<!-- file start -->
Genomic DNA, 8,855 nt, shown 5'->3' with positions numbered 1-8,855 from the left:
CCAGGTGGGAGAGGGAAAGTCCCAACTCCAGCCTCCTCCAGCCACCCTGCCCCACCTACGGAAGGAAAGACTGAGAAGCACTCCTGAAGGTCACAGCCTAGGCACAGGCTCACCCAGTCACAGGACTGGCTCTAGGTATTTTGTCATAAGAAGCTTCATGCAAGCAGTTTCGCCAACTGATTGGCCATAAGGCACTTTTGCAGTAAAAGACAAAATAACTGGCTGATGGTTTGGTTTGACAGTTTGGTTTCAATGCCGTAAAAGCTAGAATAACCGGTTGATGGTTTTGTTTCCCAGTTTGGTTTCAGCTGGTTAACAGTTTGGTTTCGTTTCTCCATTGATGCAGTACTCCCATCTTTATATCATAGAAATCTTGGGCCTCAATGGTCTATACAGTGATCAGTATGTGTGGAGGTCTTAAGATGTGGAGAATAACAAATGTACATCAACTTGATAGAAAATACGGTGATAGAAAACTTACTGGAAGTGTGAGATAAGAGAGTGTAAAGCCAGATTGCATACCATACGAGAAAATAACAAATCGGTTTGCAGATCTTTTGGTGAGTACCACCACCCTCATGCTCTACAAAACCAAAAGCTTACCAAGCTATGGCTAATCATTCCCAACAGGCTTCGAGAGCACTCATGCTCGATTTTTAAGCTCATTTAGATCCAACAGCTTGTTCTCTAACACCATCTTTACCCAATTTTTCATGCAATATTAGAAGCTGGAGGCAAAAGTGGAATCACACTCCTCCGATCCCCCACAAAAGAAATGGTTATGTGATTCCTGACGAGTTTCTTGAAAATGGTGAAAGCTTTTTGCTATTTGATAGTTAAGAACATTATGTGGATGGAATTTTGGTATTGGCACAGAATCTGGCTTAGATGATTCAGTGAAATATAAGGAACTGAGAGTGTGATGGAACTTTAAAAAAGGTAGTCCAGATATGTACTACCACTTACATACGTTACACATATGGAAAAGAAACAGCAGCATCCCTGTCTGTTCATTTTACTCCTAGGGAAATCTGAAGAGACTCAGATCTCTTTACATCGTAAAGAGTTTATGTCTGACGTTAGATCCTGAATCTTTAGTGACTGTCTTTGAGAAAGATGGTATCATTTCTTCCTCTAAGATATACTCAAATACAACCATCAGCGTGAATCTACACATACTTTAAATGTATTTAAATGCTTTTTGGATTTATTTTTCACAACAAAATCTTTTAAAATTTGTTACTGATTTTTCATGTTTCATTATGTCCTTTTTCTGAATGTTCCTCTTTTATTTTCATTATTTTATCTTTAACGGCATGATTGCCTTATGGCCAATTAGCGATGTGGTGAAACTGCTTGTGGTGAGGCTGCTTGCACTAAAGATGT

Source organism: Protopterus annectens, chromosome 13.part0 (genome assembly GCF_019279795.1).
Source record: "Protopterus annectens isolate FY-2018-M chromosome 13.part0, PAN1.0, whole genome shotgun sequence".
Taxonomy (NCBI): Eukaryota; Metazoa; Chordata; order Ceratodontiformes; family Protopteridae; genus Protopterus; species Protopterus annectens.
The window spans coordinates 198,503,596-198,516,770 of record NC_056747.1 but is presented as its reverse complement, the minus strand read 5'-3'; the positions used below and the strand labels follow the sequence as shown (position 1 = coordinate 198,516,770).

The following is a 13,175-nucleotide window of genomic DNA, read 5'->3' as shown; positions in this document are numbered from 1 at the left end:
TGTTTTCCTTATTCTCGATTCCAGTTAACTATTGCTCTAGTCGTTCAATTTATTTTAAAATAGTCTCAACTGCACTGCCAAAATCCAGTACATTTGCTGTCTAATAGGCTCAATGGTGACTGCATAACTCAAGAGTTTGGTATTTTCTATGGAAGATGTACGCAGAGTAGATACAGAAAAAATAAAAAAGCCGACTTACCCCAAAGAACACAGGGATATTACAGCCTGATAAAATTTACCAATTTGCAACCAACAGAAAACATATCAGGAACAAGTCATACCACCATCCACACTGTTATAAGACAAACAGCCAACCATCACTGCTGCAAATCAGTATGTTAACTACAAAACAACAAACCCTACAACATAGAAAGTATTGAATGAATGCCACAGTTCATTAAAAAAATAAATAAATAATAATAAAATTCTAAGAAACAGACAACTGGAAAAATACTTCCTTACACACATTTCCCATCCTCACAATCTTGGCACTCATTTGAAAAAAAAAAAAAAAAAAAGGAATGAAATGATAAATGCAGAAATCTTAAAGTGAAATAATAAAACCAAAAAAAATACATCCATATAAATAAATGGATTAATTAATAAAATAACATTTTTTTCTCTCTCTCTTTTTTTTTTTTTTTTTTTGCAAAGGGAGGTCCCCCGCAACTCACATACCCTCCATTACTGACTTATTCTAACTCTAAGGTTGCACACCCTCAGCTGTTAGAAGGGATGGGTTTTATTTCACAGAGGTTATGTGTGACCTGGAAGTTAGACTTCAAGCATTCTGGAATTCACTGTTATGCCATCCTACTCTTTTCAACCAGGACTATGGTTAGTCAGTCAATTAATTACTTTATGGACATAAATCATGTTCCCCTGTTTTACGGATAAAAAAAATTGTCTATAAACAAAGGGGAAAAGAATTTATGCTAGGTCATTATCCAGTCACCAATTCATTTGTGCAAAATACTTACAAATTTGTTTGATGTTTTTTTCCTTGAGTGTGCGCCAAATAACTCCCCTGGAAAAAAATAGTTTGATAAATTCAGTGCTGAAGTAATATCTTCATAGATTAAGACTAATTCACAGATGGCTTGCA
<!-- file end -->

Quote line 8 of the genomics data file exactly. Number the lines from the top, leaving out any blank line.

TGTTTTCCTTATTCTCGATTCCAGTTAACTATTGCTCTAGTCGTTCAATTTATTTTAAAATAGTCTCAACTGCACTGCCAAAATCCAGTACATTTGCTGTCTAATAGGCTCAATGGTGACTGCATAACTCAAGAGTTTGGTATTTTCTATGGAAGATGTACGCAGAGTAGATACAGAAAAAATAAAAAAGCCGACTTACCCCAAAGAACACAGGGATATTACAGCCTGATAAAATTTACCAATTTGCAACCAACAGAAAACATATCAGGAACAAGTCATACCACCATCCACACTGTTATAAGACAAACAGCCAACCATCACTGCTGCAAATCAGTATGTTAACTACAAAACAACAAACCCTACAACATAGAAAGTATTGAATGAATGCCACAGTTCATTAAAAAAATAAATAAATAATAATAAAATTCTAAGAAACAGACAACTGGAAAAATACTTCCTTACACACATTTCCCATCCTCACAATCTTGGCACTCATTTGAAAAAAAAAAAAAAAAAAAGGAATGAAATGATAAATGCAGAAATCTTAAAGTGAAATAATAAAACCAAAAAAAATACATCCATATAAATAAATGGATTAATTAATAAAATAACATTTTTTTCTCTCTCTCTTTTTTTTTTTTTTTTTTTGCAAAGGGAGGTCCCCCGCAACTCACATACCCTCCATTACTGACTTATTCTAACTCTAAGGTTGCACACCCTCAGCTGTTAGAAGGGATGGGTTTTATTTCACAGAGGTTATGTGTGACCTGGAAGTTAGACTTCAAGCATTCTGGAATTCACTGTTATGCCATCCTACTCTTTTCAACCAGGACTATGGTTAGTCAGTCAATTAATTACTTTATGGACATAAATCATGTTCCCCTGTTTTACGGATAAAAAAAATTGTCTATAAACAAAGGGGAAAAGAATTTATGCTAGGTCATTATCCAGTCACCAATTCATTTGTGCAAAATACTTACAAATTTGTTTGATGTTTTTTTCCTTGAGTGTGCGCCAAATAACTCCCCTGGAAAAAAATAGTTTGATAAATTCAGTGCTGAAGTAATATCTTCATAGATTAAGACTAATTCACAGATGGCTTGCA